Sexual harassment is a unique species of workplace “animal” (i.e. problem). The #MeToo revelations helped identify the most dangerous and expensive kind in the taxonomy, the “High Value Harasser” like Harvey Weinstein, Matt Lauer, Louis CK. “High Value Harassers,” though rare, still roam freely in some workplaces, using their power to leverage sex.
There exists, however, a far more common harassment animal on the opposite end of this taxonomy: the average manager who cannot conceive of “harassing” anyone, despite contrary allegations. Most harassment claims fall in or near this end of the spectrum—i.e. employee “hostile work environment” allegations based upon isolated, ambiguous, off-hand comments and workplace banter. Most, if not virtually ALL managers accused of this variety of harassment fail to perceive their own conduct as potentially “harassing,” insisting instead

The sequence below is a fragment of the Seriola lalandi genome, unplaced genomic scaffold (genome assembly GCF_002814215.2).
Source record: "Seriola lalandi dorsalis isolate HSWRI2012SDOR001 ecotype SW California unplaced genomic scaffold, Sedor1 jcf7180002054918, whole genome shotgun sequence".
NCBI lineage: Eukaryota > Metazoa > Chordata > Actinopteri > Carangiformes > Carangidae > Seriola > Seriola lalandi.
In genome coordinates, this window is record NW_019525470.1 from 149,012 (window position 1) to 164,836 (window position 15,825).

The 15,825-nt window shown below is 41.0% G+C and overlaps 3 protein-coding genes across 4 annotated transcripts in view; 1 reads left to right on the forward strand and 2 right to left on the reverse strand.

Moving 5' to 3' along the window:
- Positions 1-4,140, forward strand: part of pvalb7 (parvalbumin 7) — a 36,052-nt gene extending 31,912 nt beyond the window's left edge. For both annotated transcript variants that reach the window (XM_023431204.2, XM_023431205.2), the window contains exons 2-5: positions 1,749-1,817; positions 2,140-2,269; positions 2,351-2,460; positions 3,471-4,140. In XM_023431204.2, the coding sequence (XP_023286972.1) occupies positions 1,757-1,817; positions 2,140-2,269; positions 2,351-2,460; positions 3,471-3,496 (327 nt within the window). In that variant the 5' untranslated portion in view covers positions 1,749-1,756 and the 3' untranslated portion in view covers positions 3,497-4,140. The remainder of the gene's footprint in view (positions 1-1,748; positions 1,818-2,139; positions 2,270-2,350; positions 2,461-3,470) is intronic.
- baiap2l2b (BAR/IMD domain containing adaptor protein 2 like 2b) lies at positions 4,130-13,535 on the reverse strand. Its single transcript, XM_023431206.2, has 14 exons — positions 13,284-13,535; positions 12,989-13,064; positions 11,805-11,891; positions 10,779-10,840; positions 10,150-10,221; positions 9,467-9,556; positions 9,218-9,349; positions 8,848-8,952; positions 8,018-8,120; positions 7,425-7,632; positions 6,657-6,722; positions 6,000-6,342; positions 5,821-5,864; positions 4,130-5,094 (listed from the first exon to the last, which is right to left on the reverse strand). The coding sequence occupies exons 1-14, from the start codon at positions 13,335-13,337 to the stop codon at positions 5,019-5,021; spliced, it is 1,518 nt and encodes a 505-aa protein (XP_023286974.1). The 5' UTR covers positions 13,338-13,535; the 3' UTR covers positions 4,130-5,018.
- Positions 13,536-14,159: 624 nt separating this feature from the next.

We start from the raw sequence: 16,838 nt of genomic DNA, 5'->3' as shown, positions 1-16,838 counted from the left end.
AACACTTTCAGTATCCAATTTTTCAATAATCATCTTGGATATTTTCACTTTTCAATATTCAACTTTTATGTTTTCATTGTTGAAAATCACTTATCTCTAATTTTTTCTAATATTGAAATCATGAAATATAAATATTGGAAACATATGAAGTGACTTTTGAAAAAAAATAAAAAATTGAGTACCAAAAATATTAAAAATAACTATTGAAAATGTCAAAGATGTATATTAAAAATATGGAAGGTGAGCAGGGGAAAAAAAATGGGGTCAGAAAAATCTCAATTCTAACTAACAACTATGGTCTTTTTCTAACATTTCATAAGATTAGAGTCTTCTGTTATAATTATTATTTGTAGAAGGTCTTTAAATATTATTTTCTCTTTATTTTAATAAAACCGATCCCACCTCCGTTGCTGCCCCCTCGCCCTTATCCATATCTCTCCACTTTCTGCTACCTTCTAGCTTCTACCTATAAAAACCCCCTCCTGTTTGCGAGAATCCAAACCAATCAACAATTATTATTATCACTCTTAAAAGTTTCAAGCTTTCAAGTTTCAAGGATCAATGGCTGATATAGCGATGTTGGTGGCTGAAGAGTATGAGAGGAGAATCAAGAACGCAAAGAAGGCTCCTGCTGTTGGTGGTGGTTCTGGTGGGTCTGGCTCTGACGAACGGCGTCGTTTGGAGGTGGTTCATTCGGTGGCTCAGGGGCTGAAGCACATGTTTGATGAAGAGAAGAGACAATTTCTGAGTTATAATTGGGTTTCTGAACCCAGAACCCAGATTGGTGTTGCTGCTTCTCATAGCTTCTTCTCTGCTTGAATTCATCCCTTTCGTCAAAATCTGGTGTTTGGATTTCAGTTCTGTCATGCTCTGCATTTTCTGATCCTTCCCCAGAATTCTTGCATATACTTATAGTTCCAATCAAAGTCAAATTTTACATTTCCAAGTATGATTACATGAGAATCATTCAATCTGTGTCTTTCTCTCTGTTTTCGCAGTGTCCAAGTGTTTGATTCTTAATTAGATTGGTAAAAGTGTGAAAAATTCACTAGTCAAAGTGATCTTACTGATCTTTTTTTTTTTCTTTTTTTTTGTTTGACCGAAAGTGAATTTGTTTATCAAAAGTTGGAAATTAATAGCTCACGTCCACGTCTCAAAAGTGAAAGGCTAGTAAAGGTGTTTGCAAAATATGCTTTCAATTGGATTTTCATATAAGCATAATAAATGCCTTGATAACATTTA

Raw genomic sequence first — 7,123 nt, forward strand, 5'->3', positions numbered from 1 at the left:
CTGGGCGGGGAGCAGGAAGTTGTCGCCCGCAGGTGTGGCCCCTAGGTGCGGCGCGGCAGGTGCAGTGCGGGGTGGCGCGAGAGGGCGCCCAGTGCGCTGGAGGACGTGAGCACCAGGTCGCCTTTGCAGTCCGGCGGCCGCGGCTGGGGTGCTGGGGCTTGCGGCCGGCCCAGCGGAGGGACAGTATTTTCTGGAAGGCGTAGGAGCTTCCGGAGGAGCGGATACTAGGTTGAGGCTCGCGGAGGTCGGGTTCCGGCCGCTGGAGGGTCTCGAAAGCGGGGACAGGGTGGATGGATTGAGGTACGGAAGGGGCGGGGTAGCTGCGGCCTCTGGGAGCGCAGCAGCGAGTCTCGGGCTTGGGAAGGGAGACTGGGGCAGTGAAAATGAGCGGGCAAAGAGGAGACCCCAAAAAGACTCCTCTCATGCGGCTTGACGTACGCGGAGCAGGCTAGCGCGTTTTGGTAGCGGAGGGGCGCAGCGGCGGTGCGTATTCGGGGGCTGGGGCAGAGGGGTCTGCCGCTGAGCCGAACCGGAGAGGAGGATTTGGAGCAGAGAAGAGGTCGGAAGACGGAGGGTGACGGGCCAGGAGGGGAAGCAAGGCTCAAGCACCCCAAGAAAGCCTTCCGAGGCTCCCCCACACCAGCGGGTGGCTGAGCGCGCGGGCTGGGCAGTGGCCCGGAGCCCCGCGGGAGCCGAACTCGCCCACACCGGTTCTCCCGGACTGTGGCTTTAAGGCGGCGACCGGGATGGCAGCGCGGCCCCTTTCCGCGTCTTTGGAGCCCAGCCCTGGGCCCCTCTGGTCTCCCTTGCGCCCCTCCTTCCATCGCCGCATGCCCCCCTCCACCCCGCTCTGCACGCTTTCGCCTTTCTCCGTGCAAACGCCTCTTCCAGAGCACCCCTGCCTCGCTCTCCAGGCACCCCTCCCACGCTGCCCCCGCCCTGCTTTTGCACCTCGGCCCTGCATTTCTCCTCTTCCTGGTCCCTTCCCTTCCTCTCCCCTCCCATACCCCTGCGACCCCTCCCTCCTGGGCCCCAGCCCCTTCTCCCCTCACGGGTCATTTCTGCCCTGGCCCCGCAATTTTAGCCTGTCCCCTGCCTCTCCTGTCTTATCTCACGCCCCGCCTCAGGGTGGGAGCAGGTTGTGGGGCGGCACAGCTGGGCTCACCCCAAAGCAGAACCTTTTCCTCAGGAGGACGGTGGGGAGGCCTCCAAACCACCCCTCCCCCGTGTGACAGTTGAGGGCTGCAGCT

- I was just joking!
- I did not mean to offend anyone.
- I thought it was funny; I always post funny cartoons.
Therein lies the challenge for HR professionals: how can they deter conduct (i.e. “harassment”) that no one, at least in his/her own mind, commits?
Effective sexual harassment training borrows tools from other disciplines, especially counseling and social psychology, to help managers understand the psychodynamics of harassment—e.g. the power dynamics that color every interaction with subordinates; the legal implications of the “employment relationship;” the common disconnect between an “intended” message and a “received” one; the “cognitive dissonance” that prevents managers from perceiving their own conduct as potentially harassing; the everyday scenarios in which harassment allegations arise. We hope you can join us for this innovative program.